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    Patricia Rossi is America’s etiquette and protocol coach, with over 20 years experience in business etiquette and protocol training.

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MOM ALERT: DAUGHTERS LACK ROLE MODELS

My daughter’s sixth grade class participates in an annual tradition in her school called “The Wax Museum.”  The children choose a person/character they would like to represent, and then dress up during a special day in which the entire school participates.  My daughter’s first choice was Massie, the Queen Bee of a prep school in the Clique book series by Lisi Harrison.  Then she decided perhaps Dawn Wells, Mary Anne from Gilligan’s Island was a better choice until she Googled her and learned about her reckless driving arrest, et al.

“What about Sandra Day O’Connor, first woman on the U.S. Supreme Court?” I asked.

“No.”

“Mother Teresa?”

“NO!”

“Susan B. Anthony?  You can be handcuffed and be her when she tried to vote.”

“No.”

“Helen Keller?”

“No.”

“Kathrine Switzer, the first women to register and run in the all male Boston Marathon in 1967?  You can wear a jogging suit with your number half way ripped off like it was on the day she ran when the race director tried to pull it off.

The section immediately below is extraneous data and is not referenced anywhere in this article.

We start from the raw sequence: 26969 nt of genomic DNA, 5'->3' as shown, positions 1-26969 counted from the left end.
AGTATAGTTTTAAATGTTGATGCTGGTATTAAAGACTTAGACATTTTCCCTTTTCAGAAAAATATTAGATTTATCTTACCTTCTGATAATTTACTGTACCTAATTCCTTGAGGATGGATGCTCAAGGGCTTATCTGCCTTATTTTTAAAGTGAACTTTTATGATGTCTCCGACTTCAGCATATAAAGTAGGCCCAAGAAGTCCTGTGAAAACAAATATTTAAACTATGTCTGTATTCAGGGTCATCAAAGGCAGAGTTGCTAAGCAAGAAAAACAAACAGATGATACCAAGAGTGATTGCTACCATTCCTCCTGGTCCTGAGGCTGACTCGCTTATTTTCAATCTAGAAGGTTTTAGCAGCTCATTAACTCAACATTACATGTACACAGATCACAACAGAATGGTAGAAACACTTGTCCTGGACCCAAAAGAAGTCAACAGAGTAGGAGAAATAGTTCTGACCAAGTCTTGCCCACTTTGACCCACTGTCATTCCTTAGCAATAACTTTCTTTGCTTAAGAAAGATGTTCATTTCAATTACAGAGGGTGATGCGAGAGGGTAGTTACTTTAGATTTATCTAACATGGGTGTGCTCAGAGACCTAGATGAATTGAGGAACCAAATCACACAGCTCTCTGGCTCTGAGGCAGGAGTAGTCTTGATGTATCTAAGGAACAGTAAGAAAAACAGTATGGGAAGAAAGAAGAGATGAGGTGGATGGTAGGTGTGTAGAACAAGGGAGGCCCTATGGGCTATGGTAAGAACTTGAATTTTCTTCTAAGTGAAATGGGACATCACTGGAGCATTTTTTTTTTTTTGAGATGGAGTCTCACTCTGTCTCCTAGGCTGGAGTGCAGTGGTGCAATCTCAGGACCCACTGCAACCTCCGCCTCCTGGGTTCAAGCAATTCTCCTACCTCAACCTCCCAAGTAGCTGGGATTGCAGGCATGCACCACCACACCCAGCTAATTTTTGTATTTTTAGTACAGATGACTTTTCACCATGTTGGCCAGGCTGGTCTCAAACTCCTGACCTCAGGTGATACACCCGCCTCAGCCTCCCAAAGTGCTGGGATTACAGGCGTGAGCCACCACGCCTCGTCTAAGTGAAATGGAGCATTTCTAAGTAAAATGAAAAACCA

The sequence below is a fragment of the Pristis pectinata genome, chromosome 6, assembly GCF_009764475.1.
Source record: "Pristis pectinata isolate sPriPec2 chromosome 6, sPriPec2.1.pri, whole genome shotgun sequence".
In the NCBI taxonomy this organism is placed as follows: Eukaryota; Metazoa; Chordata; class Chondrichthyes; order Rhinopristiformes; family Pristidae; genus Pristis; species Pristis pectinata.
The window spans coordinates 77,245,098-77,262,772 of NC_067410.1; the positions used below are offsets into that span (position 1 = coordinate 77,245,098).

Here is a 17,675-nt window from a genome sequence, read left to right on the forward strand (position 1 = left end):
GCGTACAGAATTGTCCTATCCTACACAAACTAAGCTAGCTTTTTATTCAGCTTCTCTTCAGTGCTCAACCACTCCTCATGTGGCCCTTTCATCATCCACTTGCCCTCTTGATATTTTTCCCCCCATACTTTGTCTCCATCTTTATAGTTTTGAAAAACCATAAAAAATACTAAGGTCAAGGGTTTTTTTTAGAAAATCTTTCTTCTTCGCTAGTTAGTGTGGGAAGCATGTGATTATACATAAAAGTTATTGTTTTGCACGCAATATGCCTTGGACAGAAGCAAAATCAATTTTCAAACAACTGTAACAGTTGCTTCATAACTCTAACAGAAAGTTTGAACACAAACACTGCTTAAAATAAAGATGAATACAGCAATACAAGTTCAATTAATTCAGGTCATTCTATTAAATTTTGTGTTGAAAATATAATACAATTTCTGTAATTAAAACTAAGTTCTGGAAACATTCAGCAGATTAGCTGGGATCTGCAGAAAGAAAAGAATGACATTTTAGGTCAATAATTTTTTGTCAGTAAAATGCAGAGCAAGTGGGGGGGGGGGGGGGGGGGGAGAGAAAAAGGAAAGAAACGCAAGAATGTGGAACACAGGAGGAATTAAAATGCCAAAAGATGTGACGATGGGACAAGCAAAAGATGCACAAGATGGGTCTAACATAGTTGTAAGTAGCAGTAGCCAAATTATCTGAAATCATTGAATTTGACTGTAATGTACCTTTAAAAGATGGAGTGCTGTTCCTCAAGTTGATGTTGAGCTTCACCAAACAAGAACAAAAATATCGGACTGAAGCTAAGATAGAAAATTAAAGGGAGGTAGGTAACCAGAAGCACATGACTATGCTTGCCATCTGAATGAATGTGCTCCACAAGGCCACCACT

“No.”

“Margaret Thatcher?  You can use your British accent.”

“No.  Tell me some women around today,” she asked.

“Hilary Clinton?”

What was so distressing is watching her dejected face each time I suggested a great woman.  Clearly, no feeling of pride for what women endured and eventually overcame.  Finally, I convinced her that Jackie Kennedy was a grand choice, “She redecorated the White House; she was lovely and glamorous; and she became a book editor after her husband died.”

When I polled her friends on their choices, I was told – Laura Ingalls (young life), Laura Ingalls Wilder (older), Queen Elizabeth, I don’t know, JK Rowling, Snape (male character in Rowling’s Harry Potter series – don’t ask), and Annie Oakley.   That’s the best we’ve got for our girls, two girls sharing Laura Ingalls Wilder?  She’s a great choice, but where are the contemporary role models?